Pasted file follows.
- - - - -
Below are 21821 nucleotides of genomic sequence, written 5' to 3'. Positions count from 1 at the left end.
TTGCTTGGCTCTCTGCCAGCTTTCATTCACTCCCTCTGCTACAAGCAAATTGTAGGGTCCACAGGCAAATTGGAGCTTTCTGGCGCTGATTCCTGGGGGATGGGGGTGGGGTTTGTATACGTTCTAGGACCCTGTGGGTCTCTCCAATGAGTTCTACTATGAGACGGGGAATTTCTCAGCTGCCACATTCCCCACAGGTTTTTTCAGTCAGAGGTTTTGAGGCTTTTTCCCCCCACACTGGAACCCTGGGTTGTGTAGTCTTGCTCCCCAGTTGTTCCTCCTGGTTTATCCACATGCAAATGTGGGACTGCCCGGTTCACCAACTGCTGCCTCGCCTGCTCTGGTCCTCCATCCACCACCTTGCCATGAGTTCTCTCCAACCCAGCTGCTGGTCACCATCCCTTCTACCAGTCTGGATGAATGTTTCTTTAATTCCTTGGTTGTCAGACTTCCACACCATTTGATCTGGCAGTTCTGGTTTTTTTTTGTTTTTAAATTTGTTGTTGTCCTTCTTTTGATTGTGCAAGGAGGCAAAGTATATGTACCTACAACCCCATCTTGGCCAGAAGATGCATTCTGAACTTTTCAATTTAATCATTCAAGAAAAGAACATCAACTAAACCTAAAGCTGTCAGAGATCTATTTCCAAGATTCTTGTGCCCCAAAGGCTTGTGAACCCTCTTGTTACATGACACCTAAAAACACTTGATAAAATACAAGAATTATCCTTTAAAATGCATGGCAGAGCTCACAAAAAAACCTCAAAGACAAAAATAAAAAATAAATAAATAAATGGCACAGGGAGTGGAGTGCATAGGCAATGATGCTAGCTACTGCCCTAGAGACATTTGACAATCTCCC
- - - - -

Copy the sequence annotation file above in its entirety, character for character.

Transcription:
Below are 21821 nucleotides of genomic sequence, written 5' to 3'. Positions count from 1 at the left end.
TTGCTTGGCTCTCTGCCAGCTTTCATTCACTCCCTCTGCTACAAGCAAATTGTAGGGTCCACAGGCAAATTGGAGCTTTCTGGCGCTGATTCCTGGGGGATGGGGGTGGGGTTTGTATACGTTCTAGGACCCTGTGGGTCTCTCCAATGAGTTCTACTATGAGACGGGGAATTTCTCAGCTGCCACATTCCCCACAGGTTTTTTCAGTCAGAGGTTTTGAGGCTTTTTCCCCCCACACTGGAACCCTGGGTTGTGTAGTCTTGCTCCCCAGTTGTTCCTCCTGGTTTATCCACATGCAAATGTGGGACTGCCCGGTTCACCAACTGCTGCCTCGCCTGCTCTGGTCCTCCATCCACCACCTTGCCATGAGTTCTCTCCAACCCAGCTGCTGGTCACCATCCCTTCTACCAGTCTGGATGAATGTTTCTTTAATTCCTTGGTTGTCAGACTTCCACACCATTTGATCTGGCAGTTCTGGTTTTTTTTTGTTTTTAAATTTGTTGTTGTCCTTCTTTTGATTGTGCAAGGAGGCAAAGTATATGTACCTACAACCCCATCTTGGCCAGAAGATGCATTCTGAACTTTTCAATTTAATCATTCAAGAAAAGAACATCAACTAAACCTAAAGCTGTCAGAGATCTATTTCCAAGATTCTTGTGCCCCAAAGGCTTGTGAACCCTCTTGTTACATGACACCTAAAAACACTTGATAAAATACAAGAATTATCCTTTAAAATGCATGGCAGAGCTCACAAAAAAACCTCAAAGACAAAAATAAAAAATAAATAAATAAATGGCACAGGGAGTGGAGTGCATAGGCAATGATGCTAGCTACTGCCCTAGAGACATTTGACAATCTCCC